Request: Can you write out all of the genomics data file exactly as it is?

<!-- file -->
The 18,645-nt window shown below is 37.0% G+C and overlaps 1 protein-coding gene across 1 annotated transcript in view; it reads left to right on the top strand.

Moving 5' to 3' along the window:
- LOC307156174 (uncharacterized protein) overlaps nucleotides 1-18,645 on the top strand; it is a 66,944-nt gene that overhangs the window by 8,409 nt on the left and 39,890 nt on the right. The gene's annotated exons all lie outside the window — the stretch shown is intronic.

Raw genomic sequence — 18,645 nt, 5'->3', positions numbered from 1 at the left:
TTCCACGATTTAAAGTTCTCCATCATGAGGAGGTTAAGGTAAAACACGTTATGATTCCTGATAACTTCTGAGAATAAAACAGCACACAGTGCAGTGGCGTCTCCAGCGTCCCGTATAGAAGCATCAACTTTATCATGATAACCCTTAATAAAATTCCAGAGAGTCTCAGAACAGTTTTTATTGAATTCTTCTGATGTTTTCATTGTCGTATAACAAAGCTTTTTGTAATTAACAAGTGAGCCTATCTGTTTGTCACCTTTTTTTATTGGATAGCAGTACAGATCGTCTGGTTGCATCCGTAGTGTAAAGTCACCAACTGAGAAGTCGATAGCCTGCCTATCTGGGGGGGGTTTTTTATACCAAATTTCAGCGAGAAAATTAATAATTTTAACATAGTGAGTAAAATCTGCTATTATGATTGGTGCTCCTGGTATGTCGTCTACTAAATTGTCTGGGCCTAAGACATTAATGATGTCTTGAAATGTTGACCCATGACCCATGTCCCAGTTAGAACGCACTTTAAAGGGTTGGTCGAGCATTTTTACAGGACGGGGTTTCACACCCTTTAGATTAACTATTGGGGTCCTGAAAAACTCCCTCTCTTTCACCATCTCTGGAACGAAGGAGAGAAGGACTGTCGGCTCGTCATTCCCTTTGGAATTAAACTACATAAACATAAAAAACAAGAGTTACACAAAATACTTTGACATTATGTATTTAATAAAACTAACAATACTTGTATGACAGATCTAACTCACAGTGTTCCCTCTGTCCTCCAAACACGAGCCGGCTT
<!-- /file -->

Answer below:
The 18,645-nt window shown below is 37.0% G+C and overlaps 1 protein-coding gene across 1 annotated transcript in view; it reads left to right on the top strand.

Moving 5' to 3' along the window:
- LOC307156174 (uncharacterized protein) overlaps nucleotides 1-18,645 on the top strand; it is a 66,944-nt gene that overhangs the window by 8,409 nt on the left and 39,890 nt on the right. The gene's annotated exons all lie outside the window — the stretch shown is intronic.

Raw genomic sequence — 18,645 nt, 5'->3', positions numbered from 1 at the left:
TTCCACGATTTAAAGTTCTCCATCATGAGGAGGTTAAGGTAAAACACGTTATGATTCCTGATAACTTCTGAGAATAAAACAGCACACAGTGCAGTGGCGTCTCCAGCGTCCCGTATAGAAGCATCAACTTTATCATGATAACCCTTAATAAAATTCCAGAGAGTCTCAGAACAGTTTTTATTGAATTCTTCTGATGTTTTCATTGTCGTATAACAAAGCTTTTTGTAATTAACAAGTGAGCCTATCTGTTTGTCACCTTTTTTTATTGGATAGCAGTACAGATCGTCTGGTTGCATCCGTAGTGTAAAGTCACCAACTGAGAAGTCGATAGCCTGCCTATCTGGGGGGGGTTTTTTATACCAAATTTCAGCGAGAAAATTAATAATTTTAACATAGTGAGTAAAATCTGCTATTATGATTGGTGCTCCTGGTATGTCGTCTACTAAATTGTCTGGGCCTAAGACATTAATGATGTCTTGAAATGTTGACCCATGACCCATGTCCCAGTTAGAACGCACTTTAAAGGGTTGGTCGAGCATTTTTACAGGACGGGGTTTCACACCCTTTAGATTAACTATTGGGGTCCTGAAAAACTCCCTCTCTTTCACCATCTCTGGAACGAAGGAGAGAAGGACTGTCGGCTCGTCATTCCCTTTGGAATTAAACTACATAAACATAAAAAACAAGAGTTACACAAAATACTTTGACATTATGTATTTAATAAAACTAACAATACTTGTATGACAGATCTAACTCACAGTGTTCCCTCTGTCCTCCAAACACGAGCCGGCTT